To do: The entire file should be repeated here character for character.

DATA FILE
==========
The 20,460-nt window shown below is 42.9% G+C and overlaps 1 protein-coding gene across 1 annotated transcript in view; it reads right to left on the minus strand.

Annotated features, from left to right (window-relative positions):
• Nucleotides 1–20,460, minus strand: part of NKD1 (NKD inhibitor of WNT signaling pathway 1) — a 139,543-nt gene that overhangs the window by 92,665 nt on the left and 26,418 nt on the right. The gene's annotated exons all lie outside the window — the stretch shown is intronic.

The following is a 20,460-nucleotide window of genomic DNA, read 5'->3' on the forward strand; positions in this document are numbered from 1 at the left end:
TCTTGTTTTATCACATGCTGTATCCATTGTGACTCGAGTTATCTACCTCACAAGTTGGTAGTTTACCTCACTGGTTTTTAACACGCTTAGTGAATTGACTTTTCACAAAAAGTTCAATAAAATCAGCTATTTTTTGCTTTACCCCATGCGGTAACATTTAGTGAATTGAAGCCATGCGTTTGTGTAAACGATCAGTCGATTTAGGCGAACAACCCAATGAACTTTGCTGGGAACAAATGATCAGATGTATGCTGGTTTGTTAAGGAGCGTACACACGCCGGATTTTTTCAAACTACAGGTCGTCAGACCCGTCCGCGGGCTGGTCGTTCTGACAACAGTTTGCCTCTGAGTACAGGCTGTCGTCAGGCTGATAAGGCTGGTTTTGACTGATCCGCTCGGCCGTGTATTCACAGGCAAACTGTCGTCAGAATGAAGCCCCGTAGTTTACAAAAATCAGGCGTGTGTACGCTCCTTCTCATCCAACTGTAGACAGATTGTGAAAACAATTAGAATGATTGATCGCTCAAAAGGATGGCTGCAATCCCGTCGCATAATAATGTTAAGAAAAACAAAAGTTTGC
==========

The 20,460-nt window shown below is 42.9% G+C and overlaps 1 protein-coding gene across 1 annotated transcript in view; it reads right to left on the minus strand.

Annotated features, from left to right (window-relative positions):
• Nucleotides 1–20,460, minus strand: part of NKD1 (NKD inhibitor of WNT signaling pathway 1) — a 139,543-nt gene that overhangs the window by 92,665 nt on the left and 26,418 nt on the right. The gene's annotated exons all lie outside the window — the stretch shown is intronic.

The following is a 20,460-nucleotide window of genomic DNA, read 5'->3' on the forward strand; positions in this document are numbered from 1 at the left end:
TCTTGTTTTATCACATGCTGTATCCATTGTGACTCGAGTTATCTACCTCACAAGTTGGTAGTTTACCTCACTGGTTTTTAACACGCTTAGTGAATTGACTTTTCACAAAAAGTTCAATAAAATCAGCTATTTTTTGCTTTACCCCATGCGGTAACATTTAGTGAATTGAAGCCATGCGTTTGTGTAAACGATCAGTCGATTTAGGCGAACAACCCAATGAACTTTGCTGGGAACAAATGATCAGATGTATGCTGGTTTGTTAAGGAGCGTACACACGCCGGATTTTTTCAAACTACAGGTCGTCAGACCCGTCCGCGGGCTGGTCGTTCTGACAACAGTTTGCCTCTGAGTACAGGCTGTCGTCAGGCTGATAAGGCTGGTTTTGACTGATCCGCTCGGCCGTGTATTCACAGGCAAACTGTCGTCAGAATGAAGCCCCGTAGTTTACAAAAATCAGGCGTGTGTACGCTCCTTCTCATCCAACTGTAGACAGATTGTGAAAACAATTAGAATGATTGATCGCTCAAAAGGATGGCTGCAATCCCGTCGCATAATAATGTTAAGAAAAACAAAAGTTTGC